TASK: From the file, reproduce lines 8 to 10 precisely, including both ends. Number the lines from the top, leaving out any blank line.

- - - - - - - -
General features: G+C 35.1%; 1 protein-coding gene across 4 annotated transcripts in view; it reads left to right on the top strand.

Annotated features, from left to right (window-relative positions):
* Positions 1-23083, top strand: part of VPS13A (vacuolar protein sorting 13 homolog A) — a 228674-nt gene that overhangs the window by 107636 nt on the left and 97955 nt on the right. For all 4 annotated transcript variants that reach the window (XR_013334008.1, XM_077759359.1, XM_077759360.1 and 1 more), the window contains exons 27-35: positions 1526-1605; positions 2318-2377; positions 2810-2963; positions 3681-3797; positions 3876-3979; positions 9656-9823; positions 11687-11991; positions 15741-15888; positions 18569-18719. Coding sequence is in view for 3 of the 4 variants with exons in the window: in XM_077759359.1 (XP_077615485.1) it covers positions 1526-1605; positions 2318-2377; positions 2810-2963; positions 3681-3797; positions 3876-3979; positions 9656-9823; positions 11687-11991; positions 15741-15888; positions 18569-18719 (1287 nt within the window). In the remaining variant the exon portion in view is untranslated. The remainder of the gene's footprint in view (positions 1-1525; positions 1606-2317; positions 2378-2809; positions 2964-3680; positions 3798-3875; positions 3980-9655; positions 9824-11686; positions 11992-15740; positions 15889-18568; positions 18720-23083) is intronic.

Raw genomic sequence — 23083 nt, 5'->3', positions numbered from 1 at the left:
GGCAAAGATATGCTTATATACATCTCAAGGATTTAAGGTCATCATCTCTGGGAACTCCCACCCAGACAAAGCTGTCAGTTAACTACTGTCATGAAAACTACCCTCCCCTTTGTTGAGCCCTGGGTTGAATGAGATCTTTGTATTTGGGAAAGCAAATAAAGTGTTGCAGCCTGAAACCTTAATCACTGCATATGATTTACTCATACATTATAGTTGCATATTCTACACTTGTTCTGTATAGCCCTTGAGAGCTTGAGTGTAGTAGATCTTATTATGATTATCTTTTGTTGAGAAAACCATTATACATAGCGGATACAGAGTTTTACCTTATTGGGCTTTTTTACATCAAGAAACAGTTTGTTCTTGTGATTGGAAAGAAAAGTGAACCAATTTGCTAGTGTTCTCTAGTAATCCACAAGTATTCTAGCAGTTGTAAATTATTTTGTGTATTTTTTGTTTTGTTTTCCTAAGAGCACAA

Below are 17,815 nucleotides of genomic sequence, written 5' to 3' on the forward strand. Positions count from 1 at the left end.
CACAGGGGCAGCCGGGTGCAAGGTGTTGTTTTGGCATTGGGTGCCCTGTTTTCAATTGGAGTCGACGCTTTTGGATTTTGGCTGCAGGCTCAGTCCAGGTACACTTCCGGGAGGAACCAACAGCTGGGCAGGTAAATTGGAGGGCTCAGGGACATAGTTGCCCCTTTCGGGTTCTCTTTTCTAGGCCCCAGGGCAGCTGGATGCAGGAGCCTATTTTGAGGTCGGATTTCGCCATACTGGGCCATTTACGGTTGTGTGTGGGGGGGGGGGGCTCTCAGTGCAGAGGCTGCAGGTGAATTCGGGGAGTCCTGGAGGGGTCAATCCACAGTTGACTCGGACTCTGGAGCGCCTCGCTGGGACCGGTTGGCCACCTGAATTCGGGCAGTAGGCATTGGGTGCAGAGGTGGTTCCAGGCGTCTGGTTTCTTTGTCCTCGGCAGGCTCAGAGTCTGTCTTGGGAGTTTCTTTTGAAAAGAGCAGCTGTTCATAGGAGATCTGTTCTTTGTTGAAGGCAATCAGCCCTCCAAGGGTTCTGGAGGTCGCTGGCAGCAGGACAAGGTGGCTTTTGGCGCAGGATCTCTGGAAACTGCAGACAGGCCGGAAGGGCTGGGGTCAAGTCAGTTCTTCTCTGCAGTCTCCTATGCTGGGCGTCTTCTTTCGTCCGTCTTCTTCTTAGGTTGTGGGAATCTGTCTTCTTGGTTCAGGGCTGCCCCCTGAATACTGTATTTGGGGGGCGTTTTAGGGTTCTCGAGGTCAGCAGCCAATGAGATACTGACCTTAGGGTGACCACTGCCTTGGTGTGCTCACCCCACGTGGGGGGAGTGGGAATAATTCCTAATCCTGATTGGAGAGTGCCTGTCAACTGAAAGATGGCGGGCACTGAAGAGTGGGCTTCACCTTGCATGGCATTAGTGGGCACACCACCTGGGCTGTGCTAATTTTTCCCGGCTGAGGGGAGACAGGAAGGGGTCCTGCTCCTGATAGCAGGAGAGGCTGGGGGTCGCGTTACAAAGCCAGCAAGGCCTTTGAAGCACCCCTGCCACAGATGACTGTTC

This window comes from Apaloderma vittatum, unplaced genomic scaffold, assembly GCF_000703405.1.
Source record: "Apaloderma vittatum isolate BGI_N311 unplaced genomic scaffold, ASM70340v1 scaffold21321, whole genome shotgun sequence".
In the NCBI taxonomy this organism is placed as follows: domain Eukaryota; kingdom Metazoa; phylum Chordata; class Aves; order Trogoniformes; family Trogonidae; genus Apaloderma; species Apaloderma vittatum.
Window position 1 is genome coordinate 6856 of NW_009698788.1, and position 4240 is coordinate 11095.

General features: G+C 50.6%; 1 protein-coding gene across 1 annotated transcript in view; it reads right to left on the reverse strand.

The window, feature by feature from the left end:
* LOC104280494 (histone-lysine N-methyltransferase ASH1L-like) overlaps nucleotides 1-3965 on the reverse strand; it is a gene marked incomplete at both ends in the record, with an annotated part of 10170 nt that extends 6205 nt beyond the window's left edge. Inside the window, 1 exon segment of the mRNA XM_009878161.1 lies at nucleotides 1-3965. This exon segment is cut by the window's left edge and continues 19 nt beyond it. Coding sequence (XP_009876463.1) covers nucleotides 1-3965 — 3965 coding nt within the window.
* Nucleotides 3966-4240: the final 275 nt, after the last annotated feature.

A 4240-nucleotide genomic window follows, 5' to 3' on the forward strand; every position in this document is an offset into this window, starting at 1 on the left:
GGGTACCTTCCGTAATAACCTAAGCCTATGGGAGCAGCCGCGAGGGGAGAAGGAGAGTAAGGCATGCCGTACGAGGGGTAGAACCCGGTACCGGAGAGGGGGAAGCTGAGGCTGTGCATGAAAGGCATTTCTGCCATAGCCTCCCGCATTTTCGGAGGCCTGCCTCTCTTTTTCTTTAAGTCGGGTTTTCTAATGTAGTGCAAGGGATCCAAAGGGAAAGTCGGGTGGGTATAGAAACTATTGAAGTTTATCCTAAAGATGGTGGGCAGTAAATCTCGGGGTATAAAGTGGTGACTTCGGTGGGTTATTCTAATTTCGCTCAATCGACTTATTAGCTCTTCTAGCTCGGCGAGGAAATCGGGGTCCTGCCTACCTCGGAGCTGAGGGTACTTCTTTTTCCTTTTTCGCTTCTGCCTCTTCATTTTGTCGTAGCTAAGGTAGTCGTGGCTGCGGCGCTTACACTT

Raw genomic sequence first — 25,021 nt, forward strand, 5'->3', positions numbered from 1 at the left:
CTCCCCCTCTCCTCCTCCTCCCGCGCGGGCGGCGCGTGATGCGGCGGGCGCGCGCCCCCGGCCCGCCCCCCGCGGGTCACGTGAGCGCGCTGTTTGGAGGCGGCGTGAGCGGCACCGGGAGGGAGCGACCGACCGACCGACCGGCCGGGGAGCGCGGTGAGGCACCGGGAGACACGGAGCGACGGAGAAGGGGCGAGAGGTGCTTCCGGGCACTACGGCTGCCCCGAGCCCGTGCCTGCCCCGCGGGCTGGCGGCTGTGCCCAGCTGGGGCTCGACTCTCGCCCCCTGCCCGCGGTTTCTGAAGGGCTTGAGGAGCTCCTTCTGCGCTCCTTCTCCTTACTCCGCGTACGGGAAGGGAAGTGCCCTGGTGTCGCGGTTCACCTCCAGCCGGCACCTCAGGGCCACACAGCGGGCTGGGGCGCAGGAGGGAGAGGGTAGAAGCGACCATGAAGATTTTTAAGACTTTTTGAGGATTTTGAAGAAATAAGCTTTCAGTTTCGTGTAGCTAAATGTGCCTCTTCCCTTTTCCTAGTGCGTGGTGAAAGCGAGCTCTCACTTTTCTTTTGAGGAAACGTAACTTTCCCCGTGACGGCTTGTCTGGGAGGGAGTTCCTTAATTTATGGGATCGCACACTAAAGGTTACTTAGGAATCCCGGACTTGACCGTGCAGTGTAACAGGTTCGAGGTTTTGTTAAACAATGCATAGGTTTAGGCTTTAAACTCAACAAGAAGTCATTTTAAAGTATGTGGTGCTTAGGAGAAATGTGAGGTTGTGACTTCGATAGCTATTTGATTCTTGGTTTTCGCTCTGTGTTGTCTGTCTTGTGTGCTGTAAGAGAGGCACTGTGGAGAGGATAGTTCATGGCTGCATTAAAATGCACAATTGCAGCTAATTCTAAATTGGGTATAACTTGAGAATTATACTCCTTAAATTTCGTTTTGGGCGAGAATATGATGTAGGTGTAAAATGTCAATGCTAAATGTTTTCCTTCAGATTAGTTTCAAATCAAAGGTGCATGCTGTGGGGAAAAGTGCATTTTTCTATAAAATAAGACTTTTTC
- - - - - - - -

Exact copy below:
This window comes from Apaloderma vittatum, unplaced genomic scaffold, assembly GCF_000703405.1.
Source record: "Apaloderma vittatum isolate BGI_N311 unplaced genomic scaffold, ASM70340v1 scaffold21321, whole genome shotgun sequence".
In the NCBI taxonomy this organism is placed as follows: domain Eukaryota; kingdom Metazoa; phylum Chordata; class Aves; order Trogoniformes; family Trogonidae; genus Apaloderma; species Apaloderma vittatum.